Within this workshop, the student will perform comprehensive photophysical studies of rhenium(I) carbonyl complex with an organic ligand of D–A or D–π–A structure. On the basis of obtained results, the student will determine the nature of the ground and excited state of the examined complex, dynamics of the formation of the lowest triplet excited state, and make a preliminary assessment of the complex in a view of its potential applications.

Detailed plan for workshop

  • Determination of the solid-state structure with the use of single-crystal X-Ray analysis

The student will get familiar with the main components of Oxford Diffraction Gemini A Ultra single-crystal diffractometer and operating procedures used in X-Ray measurements. Within this part of the workshop, the student will select an X-Ray-quality crystal, carry out a pre-experiment in order to determine the unit cell parameters, diffraction symmetry and the other properties of the diffraction pattern required to calculate a suitable strategy of data collections. In the next step, the student will determine the solid-state structure of the examined Re(I) complex using Olex2 and SHELX programmes, and prepare the description of the crystal structure, including perspective views of molecular structure and crystal packing arrangement, along with tables gathering intra- and inter-molecular structural parameters (Mercury, Olex2).

  • Identification of the molecular structure with the use of NMR technique

In this part of the workshop, the student will become familiar with NMR sample preparation and operating procedure with the use of TopSpin® software package. Also, the software for analysis and processing of NMR spectra and principles of the interpretation of 1H and 13C NMR, and two-dimensional spectra (COSY, HMQC, HMBC, etc.) will be presented. In order to determine the ligand coordination mode and complex molecular structure, the NMR spectra will be recorded for the free ligand of D–A or D–π–A structure and its Re(I) carbonyl complex.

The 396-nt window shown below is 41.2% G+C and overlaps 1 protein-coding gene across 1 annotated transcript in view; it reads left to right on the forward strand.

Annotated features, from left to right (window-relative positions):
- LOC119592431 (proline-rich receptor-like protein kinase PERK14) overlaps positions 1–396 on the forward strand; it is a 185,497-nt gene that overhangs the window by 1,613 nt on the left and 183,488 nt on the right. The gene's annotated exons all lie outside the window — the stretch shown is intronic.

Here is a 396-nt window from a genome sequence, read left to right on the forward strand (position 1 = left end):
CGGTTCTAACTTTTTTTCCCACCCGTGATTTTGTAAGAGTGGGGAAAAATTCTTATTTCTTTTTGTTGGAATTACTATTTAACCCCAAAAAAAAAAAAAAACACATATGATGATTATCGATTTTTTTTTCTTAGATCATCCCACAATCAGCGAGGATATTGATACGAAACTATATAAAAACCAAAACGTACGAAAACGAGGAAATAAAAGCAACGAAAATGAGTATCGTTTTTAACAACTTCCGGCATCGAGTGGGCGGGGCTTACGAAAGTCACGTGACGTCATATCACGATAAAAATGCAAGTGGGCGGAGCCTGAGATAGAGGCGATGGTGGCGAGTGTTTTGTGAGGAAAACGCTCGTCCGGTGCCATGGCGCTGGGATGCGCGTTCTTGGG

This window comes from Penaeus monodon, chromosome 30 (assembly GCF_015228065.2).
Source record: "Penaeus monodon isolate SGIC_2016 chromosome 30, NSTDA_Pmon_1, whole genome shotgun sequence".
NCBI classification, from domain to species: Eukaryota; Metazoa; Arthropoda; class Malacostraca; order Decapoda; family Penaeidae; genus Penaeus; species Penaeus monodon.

• Infrared and UV-Vis spectroscopy in the studies of metal coordination compounds

The student will have opportunity to record IR spectra of the free ligand of D–A or D–π–A structure and its Re(I) carbonyl complex, and then use IR spectra to determine the organic ligand coordination mode and confirm the arrangement of the carbonyl groups. The UV-Vis technique will be used to examine the impact of the intraligand charge transfer (ILCT) transition on the optical properties of Re(I) complex and determine the ground-state nature. To gain this purpose, the student will record UV-Visible spectra of the free ligand of D–A or D–π–A structure and its Re(I) carbonyl complex in solvents of different polarity, and analyse them on the basis of DFT and TD-DFT calculations.

  • Stationary and time-resolved emission spectra of transition metal compounds with close in energy CT triplet excited states (3MLCT and 3ILCT)

This part of the workshop is intended to familiarize the participant with the basic principles of spectrofluorimetric techniques including: steady-state and time-resolved emission spectroscopy. The participant will have opportunity to know the construction and working of a spectrofluorometer, prepare emission and excitation spectra, measure emission decay times with the time-correlated single photon counting (TCSPC) method, determine quantum yields, and examine the impact of the environment (polarity, viscosity, temperature) on the emission spectra of metal transition complex with close in energy ILCT and MLCT triplet excited states. The student will also participate in the processing, analysis and interpretation of the photoluminescence spectra.

  • fsTA spectra in the study of the equilibrium between 3ILCT and 3MLCT excited states of transition metal compounds with push-pull organic ligands

In this part of the workshop, the student will become familiar with the basics of femtosecond transient absorption spectroscopy (fsTA), configuration and working of the setup for fsTA measurements, sample preparation procedure (photostability and fluence dependence tests), collection of fsTA spectrum. The participant will also get acquainted with data processing (data preparation for analysis) and global analysis (preparation and interpretation of DAS and EAS spectra).